Progress of project: Effects of prawn fishing in Natura 2000 areas. State of affairs February 2013.
In 2012, the Ministry of Economic Affairs and the Fish Product Board commissioned research into the effects of prawn fishing in the Natura 2000 areas. The aim of the research is to study the effects of prawn fishing on life on the seabed and to analyse the bycatch.
Life on the seabed
The research into the way that prawn fishing is affecting life on the seabed involves analysing numerous benthic samples and making statistical analyses. Samples of sediment collected using seabed plane (coarse fraction) is examined immediately onboard, but the box core samples (fine fraction) are studied later in the lab. This is a time-consuming business; each sample takes up to a day to examine and a total of 120 box core samples need to be studied.
The study of bycatch via the self-sampling programme ground to a halt during the winter months, when very little fishing takes place in the Natura2000 areas. The study of bycatch will resume once fishing recommences. The self-sampling programme is due to last two years and involves taking samples from a minimum of 200 trips and 400 hauls per year. We also want the samples to come from an even distribution of Natura 2000 areas. In 2012, 24 prawn ships helped with the self-sampling programme. These ships fish throughout the Wadden Sea and the North Sea coastal zone: 7 ships come from the eastern Wadden Sea, 7 from the central Wadden Sea, 7 from the western Wadden Sea and 3 from the south of the Netherlands.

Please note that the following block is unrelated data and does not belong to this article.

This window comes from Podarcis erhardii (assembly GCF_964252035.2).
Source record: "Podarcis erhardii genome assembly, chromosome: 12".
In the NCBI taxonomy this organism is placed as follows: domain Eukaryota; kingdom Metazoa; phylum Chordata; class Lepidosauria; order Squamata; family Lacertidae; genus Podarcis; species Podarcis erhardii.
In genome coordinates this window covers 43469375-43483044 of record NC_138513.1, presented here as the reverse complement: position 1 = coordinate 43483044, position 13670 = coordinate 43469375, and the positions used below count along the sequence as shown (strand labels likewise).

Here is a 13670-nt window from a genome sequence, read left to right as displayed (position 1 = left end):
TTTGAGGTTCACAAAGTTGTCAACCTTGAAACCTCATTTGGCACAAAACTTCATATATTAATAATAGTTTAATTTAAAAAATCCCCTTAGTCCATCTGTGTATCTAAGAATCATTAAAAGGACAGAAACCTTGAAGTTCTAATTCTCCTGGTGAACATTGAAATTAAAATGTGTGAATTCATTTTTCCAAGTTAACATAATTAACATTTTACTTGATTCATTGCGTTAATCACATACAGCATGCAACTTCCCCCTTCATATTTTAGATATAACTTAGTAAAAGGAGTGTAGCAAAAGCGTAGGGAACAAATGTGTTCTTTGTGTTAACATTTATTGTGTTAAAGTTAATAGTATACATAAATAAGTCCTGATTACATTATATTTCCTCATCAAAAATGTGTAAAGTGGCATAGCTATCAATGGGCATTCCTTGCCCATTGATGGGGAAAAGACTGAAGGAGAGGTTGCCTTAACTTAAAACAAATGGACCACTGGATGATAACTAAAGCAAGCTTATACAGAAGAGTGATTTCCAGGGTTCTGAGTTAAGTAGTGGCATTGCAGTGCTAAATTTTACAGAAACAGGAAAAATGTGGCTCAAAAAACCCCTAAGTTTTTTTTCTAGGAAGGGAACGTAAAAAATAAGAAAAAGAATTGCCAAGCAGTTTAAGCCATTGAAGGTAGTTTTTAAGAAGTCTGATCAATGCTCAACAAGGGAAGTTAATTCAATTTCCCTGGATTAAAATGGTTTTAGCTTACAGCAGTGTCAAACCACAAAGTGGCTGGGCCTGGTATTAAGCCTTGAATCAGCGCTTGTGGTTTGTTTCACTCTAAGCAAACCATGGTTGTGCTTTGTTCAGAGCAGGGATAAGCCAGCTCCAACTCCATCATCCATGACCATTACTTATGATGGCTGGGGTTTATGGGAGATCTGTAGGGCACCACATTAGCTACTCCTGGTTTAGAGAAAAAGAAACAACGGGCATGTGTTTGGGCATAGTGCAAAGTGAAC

Checks by observers
An observation programme was started in the north of the Netherlands (Groningen, Friesland and North-Holland) in September to check the self-sampling programme. Ministry of Economic Affairs ships inspect samples on board the ships working on the self-sampling programme approximately 4 times a month. The observation trips are carried out by three ships from the Wadden Unit: the Krukel from Lauwersoog, the Stormvogel from Harlingen and the Phoca from Texel/Den Oever.
Research into bycatch
Last January, there was a meeting with the supervisory committee (which consists of representatives from the sector, from the scientific world, the Ministry and NGOs) to discuss the initial results. A provisional report will be drawn up in the spring, explaining all the results up until now. These results will only be made public once we have finished all our analyses. Utmost caution is advised as we do not want provisional results to leak out and cause unnecessary havoc. In the meantime, MARIN, assisted by the General Inspection Service (AID) and radar technology, is also analysing data to establish whether fishermen really are avoiding the areas closed for fishing. Samples from these areas are being used in the research. The findings from this part of the study will be used to decide what needs to be done in the field in 2013.
An evaluation compiled during the course of 2013 will form the basis for a new round of permit allocations. Any results ready in time will be taken into account.